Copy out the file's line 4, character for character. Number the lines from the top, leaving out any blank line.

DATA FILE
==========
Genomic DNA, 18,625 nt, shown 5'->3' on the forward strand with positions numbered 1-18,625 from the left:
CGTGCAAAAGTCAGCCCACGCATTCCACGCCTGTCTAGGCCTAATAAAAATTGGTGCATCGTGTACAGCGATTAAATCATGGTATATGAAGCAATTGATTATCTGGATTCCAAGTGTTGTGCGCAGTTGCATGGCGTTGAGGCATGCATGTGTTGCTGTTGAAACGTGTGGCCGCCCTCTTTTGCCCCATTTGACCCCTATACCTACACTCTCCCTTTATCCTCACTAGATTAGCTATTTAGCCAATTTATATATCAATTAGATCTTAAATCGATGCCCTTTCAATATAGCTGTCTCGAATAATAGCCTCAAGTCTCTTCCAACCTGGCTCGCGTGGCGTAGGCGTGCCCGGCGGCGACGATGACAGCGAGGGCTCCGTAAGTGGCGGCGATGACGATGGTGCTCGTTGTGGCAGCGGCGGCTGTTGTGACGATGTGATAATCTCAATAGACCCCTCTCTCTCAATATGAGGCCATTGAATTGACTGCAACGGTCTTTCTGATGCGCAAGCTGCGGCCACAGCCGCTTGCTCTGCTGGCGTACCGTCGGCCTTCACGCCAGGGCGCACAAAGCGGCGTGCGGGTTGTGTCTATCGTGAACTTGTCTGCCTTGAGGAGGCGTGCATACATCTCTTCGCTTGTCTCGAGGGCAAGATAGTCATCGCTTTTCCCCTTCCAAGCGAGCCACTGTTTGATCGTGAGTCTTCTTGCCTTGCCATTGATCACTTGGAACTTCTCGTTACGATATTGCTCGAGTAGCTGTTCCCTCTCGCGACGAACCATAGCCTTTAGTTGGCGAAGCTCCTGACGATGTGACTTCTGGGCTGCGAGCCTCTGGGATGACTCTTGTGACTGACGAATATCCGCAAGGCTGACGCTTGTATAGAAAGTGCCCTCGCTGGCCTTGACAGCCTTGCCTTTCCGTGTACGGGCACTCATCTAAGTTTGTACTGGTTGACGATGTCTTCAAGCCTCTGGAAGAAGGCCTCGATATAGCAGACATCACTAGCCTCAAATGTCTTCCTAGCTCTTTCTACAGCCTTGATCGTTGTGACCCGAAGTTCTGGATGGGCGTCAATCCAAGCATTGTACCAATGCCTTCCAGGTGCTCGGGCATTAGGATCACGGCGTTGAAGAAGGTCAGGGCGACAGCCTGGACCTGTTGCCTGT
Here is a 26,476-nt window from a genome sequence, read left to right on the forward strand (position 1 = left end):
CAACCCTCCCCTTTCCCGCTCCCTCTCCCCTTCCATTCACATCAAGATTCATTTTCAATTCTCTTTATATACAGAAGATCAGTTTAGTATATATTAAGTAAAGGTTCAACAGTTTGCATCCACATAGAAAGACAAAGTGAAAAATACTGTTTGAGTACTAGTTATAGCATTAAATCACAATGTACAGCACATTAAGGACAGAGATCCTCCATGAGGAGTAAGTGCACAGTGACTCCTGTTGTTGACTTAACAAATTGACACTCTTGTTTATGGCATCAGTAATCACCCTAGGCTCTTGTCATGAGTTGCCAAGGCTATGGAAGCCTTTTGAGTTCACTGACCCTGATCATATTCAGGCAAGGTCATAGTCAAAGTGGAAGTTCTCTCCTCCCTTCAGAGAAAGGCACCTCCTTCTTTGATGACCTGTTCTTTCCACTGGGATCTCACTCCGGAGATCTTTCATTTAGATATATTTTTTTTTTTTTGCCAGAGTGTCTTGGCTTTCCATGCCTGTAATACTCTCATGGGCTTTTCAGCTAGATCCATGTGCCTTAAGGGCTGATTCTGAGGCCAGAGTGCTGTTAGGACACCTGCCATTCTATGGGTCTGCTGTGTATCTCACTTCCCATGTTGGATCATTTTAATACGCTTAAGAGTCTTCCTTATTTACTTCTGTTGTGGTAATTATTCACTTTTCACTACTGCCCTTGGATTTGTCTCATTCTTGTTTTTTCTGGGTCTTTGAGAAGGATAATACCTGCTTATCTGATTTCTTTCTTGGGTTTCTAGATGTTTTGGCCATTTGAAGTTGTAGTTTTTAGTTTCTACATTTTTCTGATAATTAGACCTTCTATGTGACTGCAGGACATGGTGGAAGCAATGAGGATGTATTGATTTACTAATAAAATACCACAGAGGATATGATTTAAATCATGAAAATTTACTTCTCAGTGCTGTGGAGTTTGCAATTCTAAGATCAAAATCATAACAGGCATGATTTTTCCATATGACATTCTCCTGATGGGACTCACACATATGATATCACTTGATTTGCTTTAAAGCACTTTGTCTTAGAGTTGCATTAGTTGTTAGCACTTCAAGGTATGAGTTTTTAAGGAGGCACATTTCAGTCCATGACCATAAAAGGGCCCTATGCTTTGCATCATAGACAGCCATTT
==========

CAACCCTCCCCTTTCCCGCTCCCTCTCCCCTTCCATTCACATCAAGATTCATTTTCAATTCTCTTTATATACAGAAGATCAGTTTAGTATATATTAAGTAAAGGTTCAACAGTTTGCATCCACATAGAAAGACAAAGTGAAAAATACTGTTTGAGTACTAGTTATAGCATTAAATCACAATGTACAGCACATTAAGGACAGAGATCCTCCATGAGGAGTAAGTGCACAGTGACTCCTGTTGTTGACTTAACAAATTGACACTCTTGTTTATGGCATCAGTAATCACCCTAGGCTCTTGTCATGAGTTGCCAAGGCTATGGAAGCCTTTTGAGTTCACTGACCCTGATCATATTCAGGCAAGGTCATAGTCAAAGTGGAAGTTCTCTCCTCCCTTCAGAGAAAGGCACCTCCTTCTTTGATGACCTGTTCTTTCCACTGGGATCTCACTCCGGAGATCTTTCATTTAGATATATTTTTTTTTTTTTGCCAGAGTGTCTTGGCTTTCCATGCCTGTAATACTCTCATGGGCTTTTCAGCTAGATCCATGTGCCTTAAGGGCTGATTCTGAGGCCAGAGTGCTGTTAGGACACCTGCCATTCTATGGGTCTGCTGTGTATCTCACTTCCCATGTTGGATCATTTTAATACGCTTAAGAGTCTTCCTTATTTACTTCTGTTGTGGTAATTATTCACTTTTCACTACTGCCCTTGGATTTGTCTCATTCTTGTTTTTTCTGGGTCTTTGAGAAGGATAATACCTGCTTATCTGATTTCTTTCTTGGGTTTCTAGATGTTTTGGCCATTTGAAGTTGTAGTTTTTAGTTTCTACATTTTTCTGATAATTAGACCTTCTATGTGACTGCAGGACATGGTGGAAGCAATGAGGATGTATTGATTTACTAATAAAATACCACAGAGGATATGATTTAAATCATGAAAATTTACTTCTCAGTGCTGTGGAGTTTGCAATTCTAAGATCAAAATCATAACAGGCATGATTTTTCCATATGACATTCTCCTGATGGGACTCACACATATGATATCACTTGATTTGCTTTAAAGCACTTTGTCTTAGAGTTGCATTAGTTGTTAGCACTTCAAGGTATGAGTTTTTAAGGAGGCACATTTCAGTCCATGACCATAAAAGGGCCCTATGCTTTGCATCATAGACAGCCATTT